Naga Chokkanathan

Standing In A Corner

Posted on: August 6, 2012

Mail 1:

Dear A,

Please work With B and sort this out,


Mail 2 (Reply to Mail 1):

Dear C,

B is on leave today,


Sounds familiar? I am sure you would have read 100s of mails like this. I call these mails as “Show Stoppers”.

This is a term used by software customers, to indicated that a problem in the code is bringing the entire deployment to a halt. No one can proceed without fixing this issue.

In case of a software, it is easy to identify Show Stopper problems, in Emails, it is very difficult. Many of us would read the above mail and will not realize what the problem is. It sounds perfectly normal, B is on leave, and A just points to the problem?

Exactly. This mail is simply a problem statement, and that’s where it stops, bringing the entire communication to a halt.

Such mails are the bottlenecks in any progress, It simply says “Something is not happening” and by stating this, the author washes his / her hand, Totally an irresponsible thing to do,

To extend this theory further, mails with statements such as “I didn’t work on this”, “I don’t know”, “X is absent”, “I didn’t get any reply from Y”, “I am waiting for Z to respond” etc., basically take you to a corner and leave you there, after that, there is no exit, no progress.

What else we could be doing?

Any problem statement is incomplete, if you don’t propose what changes you expect to solve it. Remember, we are not asking for a PERFECT solution, but some options… If you just know the problem exists, and can’t think of ANY solution at all, you can at least ask for some help? Like “Mr. X is absent, Can Mr. Y work on this? Or Mr. Z can suggest someone else to take this up? Can I just make some assumptions and complete this without anyone’s involvement?”

These statements open up discussions, instead of leaving you in a corner. We can discuss / debate / argue / fight and arrive at the best possible solution, sooner or later.

Second, If you are assigned a task and you are waiting for someone else to respond, whose problem it is?

Let us say X assigns a task to Y, and Y needs inputs from Z to finish it. Y sends a mail and there is no reply from Z, After 10 days, the task is not complete, Who needs to be blamed?

We can’t expect X to followup with Y every day to get the task done. Same rule applies for Y also, He / She can’t followup with Z every day to get the information. This means, no one does any job.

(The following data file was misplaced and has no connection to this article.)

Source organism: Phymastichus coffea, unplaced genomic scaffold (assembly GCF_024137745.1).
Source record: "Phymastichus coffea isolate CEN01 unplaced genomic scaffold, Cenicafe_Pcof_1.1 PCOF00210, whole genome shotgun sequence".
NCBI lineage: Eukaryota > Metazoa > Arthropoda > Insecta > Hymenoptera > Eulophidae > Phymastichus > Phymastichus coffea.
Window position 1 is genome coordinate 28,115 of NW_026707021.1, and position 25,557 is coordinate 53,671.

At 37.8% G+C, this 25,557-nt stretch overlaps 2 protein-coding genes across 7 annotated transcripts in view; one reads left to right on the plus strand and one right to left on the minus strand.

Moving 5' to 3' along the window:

Here, there are no hard and fast rules, but when you think with common sense, X would expect Y to get the job done, the moment it is assigned. After that if repeated follow-ups happen, then it means X can never fully depend on Y, because, even after assigning some work, still more reminders are required to get it done,

So, eventho’ Z is the culprit in this case, X would never know it, would blame Y for the delay, and will not accept “I was waiting for Z’s reply” as a valid excuse. As the task for primarily assigned to Y, It makes sense for Him / Her to do repeated followups to get the information from Z, If Z is busy, either talk to his / her manager, or somebody else who can provide that information, X doesn’t care.

If Y can’t do all these, He / She should have refused the task from X in the first place, Accepting it and then putting blame on someone else is not acceptable, It may be a practical issue, but the fact remains that the task is not done by Y.

When we are working in teams, these are some basic disciplines expected from everyone, It is very easy to remain a passive team member and go with the flow, but then someone else will be deciding your future,


N. Chokkan …

06 08 2012



7 Responses to "Standing In A Corner"

Chokku In English Post why Tamil Name?

That’s a WordPress feature, I am not able to change the name 🙂

OK. Can you tell me how to post my views in WordPress?

You mean, starting a new blog?


It’s quite easy. Start a free account at and try few test posts, it’s very easy and straightforward , if you face any problem, let me know, you can mail to

Thank you chokku

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